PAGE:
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Anesthesia Technique & Cancer Recurrence: What Do We Need to Know?

February 28, 2022 By Project Oncology podcast on ReachMD

Dr. Sands: Preclinical data has previously suggested that anesthesia technique might impact the risk of recurrence for cancer related surgeries, but large clinical studies have provided us with some valuable insights. One of the clinicians guiding those research efforts is here to share his insights on today’s program. Welcome to Project Oncology on ReachMD. I’m Dr. Jacob Sands. And joining me to talk about general anesthesia and its impact on cancer recurrence and outcomes is Dr. Dan Sessler, Michael Cudahy Professor and Chair in the Department of Outcomes Research at the Cleveland Clinic. Dr. Sessler, thank you for joining me today.

Dr. Sessler: It’s a pleasure.

Dr. Sands: So let’s begin with some background. Dr. Sessler, can you outline for us just the different types of anesthesia that are generally used at the time of cancer surgery?

Dr. Sessler: Yes. I would say there are two broad types. One is general anesthesia, and the other is regional anesthesia, which could be neuraxial, such as spinal or epidural, or it could be peripheral nerve blocks. And then within general anesthesia, you could divide, into volatile anesthetics these are the gases like sevoflurane, desflurane, isoflurane, and then intravenous anesthesia, drugs like propofol.

Dr. Sands: Now, we’re going to get into some of your research, but there was some preclinical work that really led to your large studies, and I’ve come to learn that there is some preclinical work that suggested that maybe different types of anesthesia would have different impact on cancer recurrence. Are you able to outline that as the basis for some of the larger studies we’re going to get to?

Dr. Sessler: Absolutely. So there’s considerable molecular, cellular and animal evidence that general anesthetics, especially volatile anesthetics, impair natural killer cell function. Natural killer cells, of course, are the primary host defense against cancer, and so they really matter, because people now believe at the time of diagnosis there are already circulating tumor cells all over the body. What prevents them from becoming metastases is natural killer cells. So, at the time of surgery, which is another reason why cancer cells may be distributed around the body, the last thing you want to do is impair natural killer cell functions. But general anesthesia and surgery do both. So, volatile anesthetics directly impair natural killer cell function. Opioids, which most patients get, also impair natural killer cell function. And finally, the stress response to surgery impairs natural killer cell function. So, basically, right at the time when patients really need good host defense against cancer we’re doing three things to impair host defense. Regional anesthesia might help though, and the reason is that regional anesthesia decreases or eliminates the need for volatile anesthetics, regional anesthesia is analgesic, so it decreases the need for opioids, and finally, regional anesthesia decreases at least some of the neuroendocrine inflammatory response to surgical tissue injury. So that was the basis for thinking that regional anesthesia might be beneficial, and animal studies did support that.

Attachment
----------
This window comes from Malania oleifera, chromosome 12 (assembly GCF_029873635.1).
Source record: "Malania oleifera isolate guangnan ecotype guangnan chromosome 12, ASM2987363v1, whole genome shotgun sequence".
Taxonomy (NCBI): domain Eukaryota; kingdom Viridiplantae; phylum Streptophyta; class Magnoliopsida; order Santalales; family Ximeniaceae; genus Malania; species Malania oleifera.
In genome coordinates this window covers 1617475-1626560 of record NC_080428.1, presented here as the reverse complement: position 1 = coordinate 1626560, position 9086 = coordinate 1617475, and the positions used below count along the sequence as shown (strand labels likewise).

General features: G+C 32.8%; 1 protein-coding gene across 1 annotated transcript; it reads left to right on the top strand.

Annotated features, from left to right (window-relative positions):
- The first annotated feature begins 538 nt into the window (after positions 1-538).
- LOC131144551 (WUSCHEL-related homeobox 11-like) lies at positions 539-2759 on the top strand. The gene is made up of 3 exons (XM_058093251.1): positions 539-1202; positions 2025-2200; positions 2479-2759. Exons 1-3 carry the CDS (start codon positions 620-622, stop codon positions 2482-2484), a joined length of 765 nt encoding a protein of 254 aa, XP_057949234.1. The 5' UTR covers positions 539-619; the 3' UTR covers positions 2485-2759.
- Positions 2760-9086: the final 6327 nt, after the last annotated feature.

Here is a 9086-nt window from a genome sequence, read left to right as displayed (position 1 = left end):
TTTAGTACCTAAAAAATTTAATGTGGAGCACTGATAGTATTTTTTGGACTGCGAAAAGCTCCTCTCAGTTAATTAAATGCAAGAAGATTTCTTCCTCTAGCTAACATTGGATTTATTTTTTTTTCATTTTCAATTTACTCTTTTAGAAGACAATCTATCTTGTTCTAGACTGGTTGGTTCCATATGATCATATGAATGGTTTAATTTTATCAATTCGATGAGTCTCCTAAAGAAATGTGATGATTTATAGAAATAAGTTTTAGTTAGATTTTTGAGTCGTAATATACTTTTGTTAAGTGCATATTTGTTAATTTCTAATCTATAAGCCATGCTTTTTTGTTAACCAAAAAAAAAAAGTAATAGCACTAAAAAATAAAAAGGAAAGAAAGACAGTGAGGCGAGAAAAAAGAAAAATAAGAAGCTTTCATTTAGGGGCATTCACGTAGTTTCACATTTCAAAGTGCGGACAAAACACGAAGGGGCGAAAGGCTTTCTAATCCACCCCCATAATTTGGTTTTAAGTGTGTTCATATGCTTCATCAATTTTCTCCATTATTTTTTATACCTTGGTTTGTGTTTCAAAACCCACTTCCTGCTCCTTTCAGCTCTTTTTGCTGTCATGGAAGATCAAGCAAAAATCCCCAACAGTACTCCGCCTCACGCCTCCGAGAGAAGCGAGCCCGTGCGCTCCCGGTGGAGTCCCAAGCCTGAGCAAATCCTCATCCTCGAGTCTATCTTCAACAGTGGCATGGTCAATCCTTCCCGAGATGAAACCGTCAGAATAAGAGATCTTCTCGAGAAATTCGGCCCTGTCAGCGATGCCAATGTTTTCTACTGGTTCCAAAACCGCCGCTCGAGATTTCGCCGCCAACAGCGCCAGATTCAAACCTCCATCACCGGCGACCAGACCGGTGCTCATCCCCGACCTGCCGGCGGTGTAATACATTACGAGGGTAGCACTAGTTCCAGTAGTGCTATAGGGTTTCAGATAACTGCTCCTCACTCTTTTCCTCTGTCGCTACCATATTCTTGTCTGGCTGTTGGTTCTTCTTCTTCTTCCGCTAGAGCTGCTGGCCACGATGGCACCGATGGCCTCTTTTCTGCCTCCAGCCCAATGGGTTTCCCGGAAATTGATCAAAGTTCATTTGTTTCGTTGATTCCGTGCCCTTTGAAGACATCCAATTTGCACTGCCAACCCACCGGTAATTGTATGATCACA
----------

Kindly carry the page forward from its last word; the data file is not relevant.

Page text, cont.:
There were then many observational analyses, some by us, some by others, and some showed benefit, and some did not, and that included ours, some of which showed benefit and some of which didn’t. So, observational analyses, retrospective studies, are always confounded. Nobody knows to what degree they’re confounded, so they’re exploratory. They shouldn’t be considered a basis for treatment. But clearly, there was controversy here, and clearly, there were fundamental mechanisms, physiological basis for believing that regional anesthesia might be protective.

Dr. Sands: These are very interesting concepts that led you to do multiple large studies to evaluate the validity of this preclinical work that you’ve discussed. Could you outline those results for our audience?